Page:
“Makes sense. It feels like you lost time that you didn’t need to.” Quinn bent down to peer at a dimly lit tank housing a rare octopus species. Paul followed and craned his neck to get a glimpse.

“Yeah, exactly.” He confirmed. “I can’t see this thing. Maybe it’s asleep. How about you? How were the kids?”

Quinn sighed. The class she inherited this year provided more than enough opportunity for her to stretch her teaching skills and make a difference, as the corps had advertised.

“You know that quote from commencement I’d taped to my desk?”

The inner edges of Paul’s brows met as he thought. “Uh, no…?”

“Okay, well it was from the end. The laundry list. ‘Prevent apathy and inspire action.'” Quinn reminded him again. “I think I’m succumbing to apathy.”

“You’ve only been teaching for a year. If real teachers gave up this early, where would we be?” Paul swung their hands back to emphasize. Quinn dampened the motion as she led them to another tank.

“You’re right. Maybe I’m not a real teacher.”

“I didn’t mean it like that. But if you really don’t want to do it anymore, you can quit anytime.”

“I can’t,” she replied. “I know I can make it through another year. I don’t want to give up on those kids like that.”

“Then you won’t.” Paul said quickly. As far as he saw it, he knew she wouldn’t, and so there wasn’t anything else to discuss. After giving this routine report of their days, they shifted into silence.

They walked at a pace not much faster than the large fish swimming languidly in their clear cages. She drifted toward the touch tank, and Paul followed.

“I thought you were too scared to do this?” He asked, swishing his finger in the water. “You can’t even feed a giraffe at the zoo.”

“Starfish don’t have large teeth, however blunt.” Quinn gently stroked one of the arms of a purple specimen.

He cleared his throat, and then a voice worthy of a BBC documentary sounded. “As you’ll see here, we’ve found a rare starfish species with small, serrated rows of teeth on the underside of their arms.”

“You’re bluffing.” Quinn smiled but still retracted her hand from the water. “And why would they need teeth underneath?” She waited for him to counter, but it didn’t happen.

Paul appeared to read the placard intently. She didn’t understand the change until she turned to see a father and his daughter walk in to the section. They couldn’t be the children in the room anymore.

Quinn and Paul joined hands again, and she steered them to the exhibit she had wanted them to come see.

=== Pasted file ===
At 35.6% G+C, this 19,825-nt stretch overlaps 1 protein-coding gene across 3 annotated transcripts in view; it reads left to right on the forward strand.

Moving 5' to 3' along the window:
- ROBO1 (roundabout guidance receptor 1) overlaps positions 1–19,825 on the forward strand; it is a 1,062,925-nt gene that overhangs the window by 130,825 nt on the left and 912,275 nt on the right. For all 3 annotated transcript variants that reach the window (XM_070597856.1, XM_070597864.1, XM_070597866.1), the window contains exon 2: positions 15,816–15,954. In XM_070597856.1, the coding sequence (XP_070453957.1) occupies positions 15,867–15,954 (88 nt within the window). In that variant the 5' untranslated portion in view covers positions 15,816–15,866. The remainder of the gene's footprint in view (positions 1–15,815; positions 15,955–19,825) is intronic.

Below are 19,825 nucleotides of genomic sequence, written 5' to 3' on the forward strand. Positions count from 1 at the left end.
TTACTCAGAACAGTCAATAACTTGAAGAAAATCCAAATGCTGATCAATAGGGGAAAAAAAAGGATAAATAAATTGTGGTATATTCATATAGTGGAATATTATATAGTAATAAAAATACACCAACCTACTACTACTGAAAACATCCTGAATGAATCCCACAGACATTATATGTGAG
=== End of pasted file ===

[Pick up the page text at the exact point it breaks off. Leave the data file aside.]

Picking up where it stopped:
The tank looked like it was two stories tall, and that was just from their standing view. The glass wrapped around most of the wall so that it felt like the fish weren’t on display but the human visitors were instead. Glass also made up part of the floor so that braver guests could see into the world below.

Quinn marveled at how a place like this could have been built in such a crowded city. She should propose the place for a school field trip. It would mean she’d get to come and see it all again.

“Isn’t this place amazing?” she said to Paul.

“Pretty crazy,” he agreed. He looked down at his phone. “Hey, I need to take care of this. I’ll be quick.”

Quinn nodded and watched him leave. As he walked out of the unlit area, his skin regained its deep golden shade.

An aquarium guide waved to get the attention of the guests milling around. Quinn joined the group gathering by the edge of the wall of water.

“We have three species of sharks in our largest tank here in the facility, and they can all be found along the Pacific coast. However, our nurse shark is elusive, and you might have to look underneath your feet to find her.” The guide explained then suddenly pointed down. “There she is now!”

Quinn and a few other more curious listeners rushed over to the glass floor and saw the latter half of the shark glide by. Next to her, a man goaded his girlfriend or wife into crouching down to get a better look.

“It’s right there! Don’t you see it?” he pointed.

“I don’t see anything.” The woman replied confidently, trying to prove that she was in on the joke. He put his hands on her shoulders and guided her closer to the center of the glass. They brushed past Quinn.

The woman yelped as the shark’s snout appeared and then the rest of its thick and powerful body glided by. Quinn gasped in awe at the animal’s fearsome presence.

Paul had to see this. She looked up and then around but found no one to wave over. Her phone didn’t have any messages either.

Quinn turned back to the glass floor. She looked and looked, but she couldn’t spot the animal again.